Philip Roth American Pastoral
Awards: Pulitzer Prize for American Pastoral
(Full name Philip Milton Roth) Born in 1933, Roth is an American novelist, short story writer, essayist, critic, autobiographer, and memoirist.
For further information on Roth's life and career, see CLC, Volumes 1, 2, 3, 4, 6, 9, 15, 22, 31, 47, 66, and 86.
American Pastoral (1997) recounts the life story of Seymour "Swede" Levov, as remembered by Roth's alter ego and frequent protagonist, novelist Nathan Zuckerman. Zuckerman learns more about the life of his schoolmate Seymour Levov, a Jewish, blond-haired, blue-eyed, high school sports hero at their 46th reunion, through Levov's brother, Jerry. Seymour has passed away, a startling revelation to Zuckerman. Levov was a Newark, New Jersey neigborhood idol, blessed with good looks and popularity. He inherited his father's glove manufacturing business, became very successful, married an Irish Catholic girl—Miss New Jersey of 1949—and purchased a stone manor in the country. His idyllic and tranquil world is shattered when his daughter, Merry, in conjunction with a radical group, the Weathermen, sets off a bomb that kills a doctor in the neighborhood post office. Merry becomes a fugitive, is raped, destitute, and eventually involved in three other bombing deaths. She becomes a member of the Jain, a fanatical Hindu sect with extremist ideas. She does not bathe, in efforts to protect the water, and rarely eats, in order to preserve plant and animal life. When Seymour finds his daughter five years after her disappearance, he is shocked and outraged; later, at his reunion, he learns that she is dead. Divided into three sections entitled "Paradise Remembered," "The Fall," and "Paradise Lost," American Pastoral examines many themes. Philip Hensher writes: "Like many of [Roth's] books, it examines love, and the rejection of love; in taking on a terrorist who rejects the love of her family, and the love of the country which nurtured her, he has found an ideal, satisfying subject for his recurrent obsession."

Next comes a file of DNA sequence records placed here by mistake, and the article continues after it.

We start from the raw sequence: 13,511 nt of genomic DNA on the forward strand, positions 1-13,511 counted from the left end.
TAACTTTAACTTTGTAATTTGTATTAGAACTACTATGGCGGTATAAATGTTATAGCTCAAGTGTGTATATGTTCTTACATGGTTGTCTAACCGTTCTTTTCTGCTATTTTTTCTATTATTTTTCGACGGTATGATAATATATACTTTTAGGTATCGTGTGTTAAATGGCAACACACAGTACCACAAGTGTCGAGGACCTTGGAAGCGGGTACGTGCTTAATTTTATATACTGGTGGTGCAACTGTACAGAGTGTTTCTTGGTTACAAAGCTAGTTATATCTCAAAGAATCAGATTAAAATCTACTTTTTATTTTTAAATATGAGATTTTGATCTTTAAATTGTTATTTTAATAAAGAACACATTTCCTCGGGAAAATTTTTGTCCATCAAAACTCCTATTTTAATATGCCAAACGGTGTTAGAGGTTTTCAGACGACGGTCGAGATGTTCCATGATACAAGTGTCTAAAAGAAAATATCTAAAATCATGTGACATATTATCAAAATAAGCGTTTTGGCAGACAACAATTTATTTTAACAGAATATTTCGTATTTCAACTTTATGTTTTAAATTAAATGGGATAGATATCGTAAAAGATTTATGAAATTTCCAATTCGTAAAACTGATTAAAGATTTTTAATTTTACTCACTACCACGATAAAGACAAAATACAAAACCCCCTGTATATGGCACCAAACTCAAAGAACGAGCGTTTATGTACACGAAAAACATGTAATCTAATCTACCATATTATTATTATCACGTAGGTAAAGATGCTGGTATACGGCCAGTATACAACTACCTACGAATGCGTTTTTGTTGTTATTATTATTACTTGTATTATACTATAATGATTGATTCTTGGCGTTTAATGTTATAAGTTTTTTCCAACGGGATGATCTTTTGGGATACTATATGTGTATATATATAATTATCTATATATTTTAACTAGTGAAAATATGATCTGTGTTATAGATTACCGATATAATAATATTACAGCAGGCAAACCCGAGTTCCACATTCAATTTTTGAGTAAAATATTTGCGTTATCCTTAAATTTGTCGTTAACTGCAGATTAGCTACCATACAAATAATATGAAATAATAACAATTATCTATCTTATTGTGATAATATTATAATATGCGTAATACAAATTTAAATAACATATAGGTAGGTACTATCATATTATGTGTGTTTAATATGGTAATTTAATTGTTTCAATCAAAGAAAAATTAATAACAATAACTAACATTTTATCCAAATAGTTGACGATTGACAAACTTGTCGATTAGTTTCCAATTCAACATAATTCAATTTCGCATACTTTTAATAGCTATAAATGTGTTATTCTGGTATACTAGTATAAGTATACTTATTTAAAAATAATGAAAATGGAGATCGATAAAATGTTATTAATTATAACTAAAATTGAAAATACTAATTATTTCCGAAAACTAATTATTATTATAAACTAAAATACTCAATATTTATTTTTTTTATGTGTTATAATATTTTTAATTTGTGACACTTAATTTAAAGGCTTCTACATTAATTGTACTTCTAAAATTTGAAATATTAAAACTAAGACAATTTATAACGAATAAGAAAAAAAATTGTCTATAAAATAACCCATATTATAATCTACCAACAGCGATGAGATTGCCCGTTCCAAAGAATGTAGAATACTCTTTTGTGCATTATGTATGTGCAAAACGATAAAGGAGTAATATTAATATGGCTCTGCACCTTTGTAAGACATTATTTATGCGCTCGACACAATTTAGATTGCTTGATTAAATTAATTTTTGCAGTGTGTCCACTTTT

The novel initially received mixed reviews. Commentators panned long, drawn out passages in the book, such as the extensive detailing of glove manufacturing processes. Other critics raved, among them Donna Rifkind, who asserted that American Pastoral is "… possibly the finest work of [Roth's] career." Lauded for its satirical commentary on American society, the book was also revered for its sensitively drawn characters, its epic qualities, and its examination of "the failures of American idealism in public life," according to Sarah J. Fodor. Many critics noted similarities between American Pastoral and the biblical story of Job. Reviewers concurred that Roth is a master of providing descriptive, detailed prose, but felt that his nostalgic chronicle of American history from the 1940s to the 1970s was strained and occasionally heavy-handed. Despite these shortcomings, critics noted Roth's skill at capturing detail and his depth of characterization. Michiko Kakutani observed "[American Pastoral] is one of Mr. Roth's most powerful novels ever, a big, rough-hewn work built on a grand design, a book that is as moving, generous and ambitious as his last novel, Sabbath's Theater (1995), was sour, solipsistic and narrow…. Roth uses his sharp, reportorial eye not to satirize his characters but to flesh them out from within."